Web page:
Blu-print to halt in­ef­fi­ciency

Ad­di­tional R277 capex to ad­dress bal­loon­ing ex­pen­di­ture

Finweek English Edition - - COMPANIES & MARKETS - ANDILE MAKHOLWA andilem@fin­media24.com

DAIRY PROD­UCTS and bev­er­ages pro­ducer Clover says it’s on sched­ule and hasn’t over­spent on im­ple­ment­ing its re­struc­tur­ing pro­gramme Pro­ject Cielo Blu. That’s af­ter the group an­nounced an ad­di­tional R277m worth of cap­i­tal ex­pen­di­ture to the R350m it an­nounced for Cielo Blu dur­ing its pre-list­ing cir­cuses late last year. Deputy CEO Manie Roode says the R627m will be utilised in op­ti­mis­ing Clover’s op­er­a­tions and for ad­dress­ing its his­tor­i­cal in­ef­fi­cien­cies over the next three years. un­fold­ing ac­cord­ing to plan. Cielo Blu is a capex pro­gramme Clover put in place to ad­dress its his­tor­i­cal in­ef­fi­cien­cies dat­ing back to its days as a farm­ers’ co-op­er­a­tive, when the Dairy Mar­ket­ing Board barred the group from set­ting up pro­duc­tion fa­cil­i­ties on the coast, ex­cept in KwaZu­luNatal. Over the past two decades there’s been a steady mi­gra­tion of dairy farm­ers to the coast, re­sult­ing in a mis­match be­tween the source of raw ma­te­ri­als at the coast and Clover’s in­land pro­duc­tion fa­cil­i­ties. That’s meant Clover has had to ship raw milk from the coast to its in­land fa­cil­i­ties at sig­nif­i­cant costs.

Now that the bar­ri­ers have been abol­ished, Clover wants to re­lo­cate its fa­cil­i­ties closer to its sources through Cielo Blu. That in­cludes mov­ing the pro­duc­tion of long-life prod­ucts from in­land fa­cil­i­ties to the coastal towns of Pine­town and Port El­iz­a­beth, thereby re­duc­ing milk trans­port cost. The group will also re­lo­cate its Jo­han­nes­burg cen­tral bev­er­ages pro­duc­tion plant to its Midrand fa­cil­ity, op­ti­mis­ing its pri­mary dis­tri­bu­tion and ware­hous­ing costs and re­al­is­ing sig­nif­i­cant pro­duc­tion cost sav­ings.

An­other con­straint Cielo Blu aims to ad­dress is a dis­tri­bu­tion net­work cur­rently op­er­at­ing sig­nif­i­cantly above its op­ti­mal util­i­sa­tion. Growth in cer­tain ar­eas and prod­ucts has re­sulted in over-util­i­sa­tion of ag­gre­gate chilled and am­bi­ent ca­pac­ity. From tra­di­tional dairy prod­ucts Clover now has a wide-rang­ing port­fo­lio of brands, in­clud­ing juice bev­er­ages, flavoured wa­ter and other ap­pli­ca­tions it’s de­vel­oped over re­cent years in at­tempts to re­duce its ex­po­sure to the cycli­cal dairy busi­ness. It re­cently said it’s in­ves­ti­gat­ing op­por­tu­ni­ties in car­bon­ated soft drinks. It says over­ca­pac­ity has left it with lim­ited room for growth.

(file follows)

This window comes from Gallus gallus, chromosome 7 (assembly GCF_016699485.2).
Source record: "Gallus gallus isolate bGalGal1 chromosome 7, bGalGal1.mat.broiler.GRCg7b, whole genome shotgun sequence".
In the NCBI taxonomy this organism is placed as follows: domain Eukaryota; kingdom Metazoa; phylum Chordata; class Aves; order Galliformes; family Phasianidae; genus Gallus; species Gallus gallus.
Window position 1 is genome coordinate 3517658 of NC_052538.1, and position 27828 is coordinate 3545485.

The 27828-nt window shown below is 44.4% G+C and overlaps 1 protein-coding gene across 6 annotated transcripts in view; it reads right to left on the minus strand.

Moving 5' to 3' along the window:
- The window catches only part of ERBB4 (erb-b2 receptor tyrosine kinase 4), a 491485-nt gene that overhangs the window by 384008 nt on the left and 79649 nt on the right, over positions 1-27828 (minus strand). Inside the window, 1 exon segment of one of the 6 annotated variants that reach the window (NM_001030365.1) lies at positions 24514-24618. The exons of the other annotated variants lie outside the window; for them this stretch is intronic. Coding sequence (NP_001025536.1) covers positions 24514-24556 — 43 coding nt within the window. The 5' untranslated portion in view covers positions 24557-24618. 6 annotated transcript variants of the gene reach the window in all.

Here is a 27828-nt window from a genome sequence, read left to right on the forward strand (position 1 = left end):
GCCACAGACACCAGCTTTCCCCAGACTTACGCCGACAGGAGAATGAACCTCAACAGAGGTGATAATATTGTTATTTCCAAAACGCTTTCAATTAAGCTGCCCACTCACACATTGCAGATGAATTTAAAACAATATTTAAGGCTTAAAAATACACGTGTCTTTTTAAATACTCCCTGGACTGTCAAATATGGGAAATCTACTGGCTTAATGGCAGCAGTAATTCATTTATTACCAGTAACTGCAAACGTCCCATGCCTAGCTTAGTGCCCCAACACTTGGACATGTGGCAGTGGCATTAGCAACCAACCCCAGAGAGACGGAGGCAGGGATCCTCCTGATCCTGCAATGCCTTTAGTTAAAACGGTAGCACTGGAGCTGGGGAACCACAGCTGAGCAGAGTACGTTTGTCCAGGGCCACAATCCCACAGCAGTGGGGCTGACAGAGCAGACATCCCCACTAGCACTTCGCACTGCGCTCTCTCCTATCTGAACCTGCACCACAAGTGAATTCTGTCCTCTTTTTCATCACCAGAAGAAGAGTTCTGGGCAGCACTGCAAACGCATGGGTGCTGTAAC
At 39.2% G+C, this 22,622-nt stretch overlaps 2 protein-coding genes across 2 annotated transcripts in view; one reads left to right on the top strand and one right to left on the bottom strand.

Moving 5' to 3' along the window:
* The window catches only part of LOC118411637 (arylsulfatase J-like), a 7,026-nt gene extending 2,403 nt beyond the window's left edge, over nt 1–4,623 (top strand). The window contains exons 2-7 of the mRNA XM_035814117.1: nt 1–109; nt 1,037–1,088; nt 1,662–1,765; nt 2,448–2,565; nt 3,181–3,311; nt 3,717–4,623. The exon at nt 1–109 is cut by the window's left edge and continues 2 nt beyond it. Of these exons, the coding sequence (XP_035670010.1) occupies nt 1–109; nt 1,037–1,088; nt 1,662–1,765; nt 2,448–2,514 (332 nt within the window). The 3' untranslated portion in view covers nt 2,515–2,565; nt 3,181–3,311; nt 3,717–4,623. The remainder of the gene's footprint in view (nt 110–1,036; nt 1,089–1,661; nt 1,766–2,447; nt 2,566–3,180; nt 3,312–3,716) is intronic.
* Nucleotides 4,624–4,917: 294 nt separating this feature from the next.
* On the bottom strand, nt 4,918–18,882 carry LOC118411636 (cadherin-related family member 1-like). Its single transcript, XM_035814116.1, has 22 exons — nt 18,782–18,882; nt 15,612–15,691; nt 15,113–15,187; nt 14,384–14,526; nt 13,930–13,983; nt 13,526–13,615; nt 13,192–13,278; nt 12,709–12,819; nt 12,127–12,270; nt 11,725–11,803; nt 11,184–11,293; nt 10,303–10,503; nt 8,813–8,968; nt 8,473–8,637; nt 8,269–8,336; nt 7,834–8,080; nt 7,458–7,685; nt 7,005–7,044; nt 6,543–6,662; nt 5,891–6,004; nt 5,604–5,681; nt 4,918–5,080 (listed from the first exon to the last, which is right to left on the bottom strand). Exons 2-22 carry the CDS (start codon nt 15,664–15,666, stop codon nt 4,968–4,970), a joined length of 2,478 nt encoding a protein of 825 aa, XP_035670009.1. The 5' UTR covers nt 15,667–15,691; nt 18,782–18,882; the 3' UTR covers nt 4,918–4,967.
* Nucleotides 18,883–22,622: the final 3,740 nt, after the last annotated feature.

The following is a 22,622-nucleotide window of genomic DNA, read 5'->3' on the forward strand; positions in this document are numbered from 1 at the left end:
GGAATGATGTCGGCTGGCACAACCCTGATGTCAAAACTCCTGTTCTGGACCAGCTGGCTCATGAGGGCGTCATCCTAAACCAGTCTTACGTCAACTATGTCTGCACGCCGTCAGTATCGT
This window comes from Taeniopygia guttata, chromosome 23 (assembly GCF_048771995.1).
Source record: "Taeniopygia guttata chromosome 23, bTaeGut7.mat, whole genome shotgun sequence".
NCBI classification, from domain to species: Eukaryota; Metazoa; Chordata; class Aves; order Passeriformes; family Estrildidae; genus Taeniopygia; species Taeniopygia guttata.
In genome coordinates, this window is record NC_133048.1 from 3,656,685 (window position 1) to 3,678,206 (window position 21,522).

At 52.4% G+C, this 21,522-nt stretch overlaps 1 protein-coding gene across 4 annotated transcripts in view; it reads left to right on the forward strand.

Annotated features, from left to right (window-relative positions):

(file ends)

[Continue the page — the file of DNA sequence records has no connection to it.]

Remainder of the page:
Roode says the ad­di­tional R277m is to re­lo­cate Clover’s cheese man­u­fac­tur­ing fac­tory to the coast, in line with the Cielo Blu pro­ject. The group also needs to fund some projects aimed at in­creas­ing its col­lec­tion ca­pac­ity in cer­tain re­gions, as well as var­i­ous value-added pack­ag­ing ini­tia­tives. Roode says Clover is a cash-gen­er­a­tive busi­ness and will be able to fund the ex­pen­di­ture from in­ter­nal re­sources.

Since list­ing, Clover’s price hasn’t done won­ders, marginally gain­ing 4,7% to the cur­rent 1100c/share. The prob­lem is the cycli­cal­ity of the group’s busi­ness, which makes it hard to fore­cast its per­for­mance for the whole year.

MANIE ROODE

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